More than 100 dead in India after fire at fireworks display

Fire and explosion at Kerala temple on last day of festival injure hundreds more

An injured man after an explosion and fire at the Puttingal temple in the Kollam district of the southern Indian state of Kerala on Sunday. Photograph: Getty/AFP

An injured man after an explosion and fire at the Puttingal temple in the Kollam district of the southern Indian state of Kerala on Sunday. Photograph: Getty/AFP

 

More than 100 people died and some 300 were injured in Indian’s southern Kerala state on Sunday, in a fire during a fireworks display at a Hindu temple.

Officials said the death toll could rise, as many of the injured in the fire at the Puttingal temple in the Kollam district, 70km from the state capital Thiruvananthapuram, had suffered third-degree burns.

Officials said the district authorities had denied the temple permission to hold the fireworks display to celebrate the seventh and last day of a festival honouring the Hindu goddess Bhadrakali. They were fearful that such a demonstration could result in disaster, as competing groups vie to hold bigger and better fireworks displays, with judges to determine the winners.

The fire started when a cracker fell on a stash of fireworks lying near the Puttingal temple at about 3am, triggering an explosion and flames that engulfed thousands gathered nearby.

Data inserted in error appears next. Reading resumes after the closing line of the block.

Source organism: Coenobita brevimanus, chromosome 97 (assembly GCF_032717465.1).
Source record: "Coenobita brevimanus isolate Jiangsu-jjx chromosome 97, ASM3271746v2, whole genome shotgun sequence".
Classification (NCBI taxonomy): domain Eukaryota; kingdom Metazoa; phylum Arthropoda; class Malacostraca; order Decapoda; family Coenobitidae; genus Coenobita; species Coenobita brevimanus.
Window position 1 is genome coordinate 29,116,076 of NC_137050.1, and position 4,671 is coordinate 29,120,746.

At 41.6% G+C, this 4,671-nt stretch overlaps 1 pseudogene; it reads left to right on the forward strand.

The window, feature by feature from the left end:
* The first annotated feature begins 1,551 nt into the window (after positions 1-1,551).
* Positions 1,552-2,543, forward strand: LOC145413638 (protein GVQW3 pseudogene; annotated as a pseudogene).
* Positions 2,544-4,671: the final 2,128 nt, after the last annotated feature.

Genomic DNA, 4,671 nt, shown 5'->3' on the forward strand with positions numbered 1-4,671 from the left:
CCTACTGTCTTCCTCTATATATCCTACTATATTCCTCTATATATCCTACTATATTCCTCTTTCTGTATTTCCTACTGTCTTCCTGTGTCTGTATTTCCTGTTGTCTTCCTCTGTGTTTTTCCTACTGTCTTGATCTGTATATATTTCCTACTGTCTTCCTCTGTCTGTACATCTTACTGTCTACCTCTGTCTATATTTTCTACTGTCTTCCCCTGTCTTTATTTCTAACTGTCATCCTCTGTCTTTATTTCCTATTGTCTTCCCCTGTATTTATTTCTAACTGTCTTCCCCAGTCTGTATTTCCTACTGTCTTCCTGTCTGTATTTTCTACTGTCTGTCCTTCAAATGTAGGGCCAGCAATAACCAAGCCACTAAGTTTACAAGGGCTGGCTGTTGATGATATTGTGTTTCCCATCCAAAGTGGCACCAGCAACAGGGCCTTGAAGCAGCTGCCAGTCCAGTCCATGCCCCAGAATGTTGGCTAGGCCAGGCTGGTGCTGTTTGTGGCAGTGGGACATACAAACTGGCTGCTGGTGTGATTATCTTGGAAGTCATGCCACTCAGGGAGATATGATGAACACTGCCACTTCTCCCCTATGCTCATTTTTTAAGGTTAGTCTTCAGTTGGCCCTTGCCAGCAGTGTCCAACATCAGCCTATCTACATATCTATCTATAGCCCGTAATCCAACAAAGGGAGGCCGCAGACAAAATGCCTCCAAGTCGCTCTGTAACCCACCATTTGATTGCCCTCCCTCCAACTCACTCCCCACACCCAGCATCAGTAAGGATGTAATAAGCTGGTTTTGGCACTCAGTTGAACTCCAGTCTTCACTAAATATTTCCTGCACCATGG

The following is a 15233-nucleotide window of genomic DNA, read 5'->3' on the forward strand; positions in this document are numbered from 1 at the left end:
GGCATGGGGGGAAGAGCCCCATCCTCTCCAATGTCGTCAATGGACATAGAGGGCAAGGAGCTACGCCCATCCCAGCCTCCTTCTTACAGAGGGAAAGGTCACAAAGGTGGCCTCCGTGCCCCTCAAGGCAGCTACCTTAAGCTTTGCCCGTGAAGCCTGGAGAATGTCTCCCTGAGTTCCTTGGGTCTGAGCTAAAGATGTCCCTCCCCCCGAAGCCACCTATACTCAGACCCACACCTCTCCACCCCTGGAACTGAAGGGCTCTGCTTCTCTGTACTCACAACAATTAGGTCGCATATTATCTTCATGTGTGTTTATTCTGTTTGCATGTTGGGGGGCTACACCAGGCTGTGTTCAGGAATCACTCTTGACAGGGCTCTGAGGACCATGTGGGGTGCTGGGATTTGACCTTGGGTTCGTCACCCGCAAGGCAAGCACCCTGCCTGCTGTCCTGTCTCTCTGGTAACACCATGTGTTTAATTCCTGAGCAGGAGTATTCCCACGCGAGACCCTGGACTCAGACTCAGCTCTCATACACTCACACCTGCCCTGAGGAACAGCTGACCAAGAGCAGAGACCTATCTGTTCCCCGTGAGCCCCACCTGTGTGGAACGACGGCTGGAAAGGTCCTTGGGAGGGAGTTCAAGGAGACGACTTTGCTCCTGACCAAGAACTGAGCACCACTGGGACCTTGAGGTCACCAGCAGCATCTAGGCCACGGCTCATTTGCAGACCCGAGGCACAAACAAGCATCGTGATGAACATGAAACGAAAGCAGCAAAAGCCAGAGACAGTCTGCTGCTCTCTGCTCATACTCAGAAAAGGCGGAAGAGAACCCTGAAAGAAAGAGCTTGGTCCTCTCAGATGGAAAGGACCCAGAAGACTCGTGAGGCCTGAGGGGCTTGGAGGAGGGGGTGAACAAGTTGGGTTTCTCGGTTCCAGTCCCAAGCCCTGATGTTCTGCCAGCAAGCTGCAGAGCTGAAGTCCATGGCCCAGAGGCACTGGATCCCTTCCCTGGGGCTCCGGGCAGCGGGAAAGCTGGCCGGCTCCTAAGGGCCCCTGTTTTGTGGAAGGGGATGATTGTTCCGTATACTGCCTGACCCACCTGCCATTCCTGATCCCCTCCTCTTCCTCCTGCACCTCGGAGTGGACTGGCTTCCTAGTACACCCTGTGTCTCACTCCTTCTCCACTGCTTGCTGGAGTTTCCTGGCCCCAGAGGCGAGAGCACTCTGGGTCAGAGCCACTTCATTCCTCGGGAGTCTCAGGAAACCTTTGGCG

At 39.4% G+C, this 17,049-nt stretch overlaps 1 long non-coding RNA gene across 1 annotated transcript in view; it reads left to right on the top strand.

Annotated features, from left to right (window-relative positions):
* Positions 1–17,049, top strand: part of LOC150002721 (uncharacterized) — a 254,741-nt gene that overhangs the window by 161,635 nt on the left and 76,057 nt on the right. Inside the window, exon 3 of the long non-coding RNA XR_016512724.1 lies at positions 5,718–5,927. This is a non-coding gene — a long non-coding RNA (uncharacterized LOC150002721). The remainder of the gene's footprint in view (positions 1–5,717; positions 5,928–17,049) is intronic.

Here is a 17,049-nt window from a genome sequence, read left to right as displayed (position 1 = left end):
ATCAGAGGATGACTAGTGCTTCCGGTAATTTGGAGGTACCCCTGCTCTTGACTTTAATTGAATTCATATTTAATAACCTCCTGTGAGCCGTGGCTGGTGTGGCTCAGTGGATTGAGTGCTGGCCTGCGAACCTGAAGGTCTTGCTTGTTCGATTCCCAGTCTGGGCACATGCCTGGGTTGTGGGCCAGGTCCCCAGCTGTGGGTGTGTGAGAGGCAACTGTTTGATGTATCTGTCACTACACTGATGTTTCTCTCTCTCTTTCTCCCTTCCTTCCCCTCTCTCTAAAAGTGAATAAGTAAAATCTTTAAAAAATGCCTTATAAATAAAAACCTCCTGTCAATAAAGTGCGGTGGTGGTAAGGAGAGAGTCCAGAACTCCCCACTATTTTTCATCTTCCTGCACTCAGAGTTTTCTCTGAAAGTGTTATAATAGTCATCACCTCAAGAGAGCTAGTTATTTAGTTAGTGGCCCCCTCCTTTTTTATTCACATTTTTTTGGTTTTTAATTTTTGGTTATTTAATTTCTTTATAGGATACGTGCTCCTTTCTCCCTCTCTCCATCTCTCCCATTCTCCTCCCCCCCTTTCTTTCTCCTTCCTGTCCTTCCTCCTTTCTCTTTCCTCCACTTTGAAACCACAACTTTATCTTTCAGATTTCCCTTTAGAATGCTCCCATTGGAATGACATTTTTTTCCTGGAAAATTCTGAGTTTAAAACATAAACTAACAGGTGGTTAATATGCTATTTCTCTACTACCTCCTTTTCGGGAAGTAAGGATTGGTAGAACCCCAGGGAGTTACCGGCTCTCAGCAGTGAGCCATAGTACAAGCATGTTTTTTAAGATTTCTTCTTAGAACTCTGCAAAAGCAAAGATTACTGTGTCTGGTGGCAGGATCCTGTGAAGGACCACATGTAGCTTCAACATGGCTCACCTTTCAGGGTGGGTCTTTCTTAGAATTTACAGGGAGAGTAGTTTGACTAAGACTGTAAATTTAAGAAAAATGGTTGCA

The explosion also blew the roof off the temple’s administrative block, resulting in another building collapsing on spectators, killing many.

Many others were trampled to death or suffocated as thousands tried to flee through narrow passageways leading to and from the temple.

Television news channels showed plumes of white smoke billowing from the explosion site, as fireworks continued to explode into the sky.

“It was total bedlam,”said Krishan Das, an eyewitness. People were screaming in the dark with no one knowing how to make their way out to safety.

Charred bodies

Anita Prakash, another local, said body parts were strewn over a wide area and that a majority of the bodies recovered were charred beyond recognition. Thousands of anxious and tearful relatives flocked to the temple complex in search of loved ones.

“The fire at the Kollam temple is heartrending and shocking beyond words,” tweeted prime minister Narendra Modi, who rushed to the disaster site with a team of doctors.

Opposition members, however, criticised Mr Modi for going to Kerala as the state is in the middle of voting in a bitterly contested provincial election, in which his Hindu nationalist Bharatiya Janata Party is participating.

Meanwhile, Kerala’s chief minister, Oommen Chandy, has appointed a retired judge to investigate the incident, declaring that “strict action” would be taken against those who had flouted rules. But many across Kerala were sceptical over the inquiry outcome, as numerous previous investigations into similar incidents had come to nought.

The tragedy was the latest in a series of fires and stampedes at religious festivals across India, where massive crowds gather.

Last year, 27 Hindu pilgrims died in a stampede on the banks of a holy river in southern India, while the year before 32 others were crushed to death at a religious festival in the east, after rumours that a fire had broken out.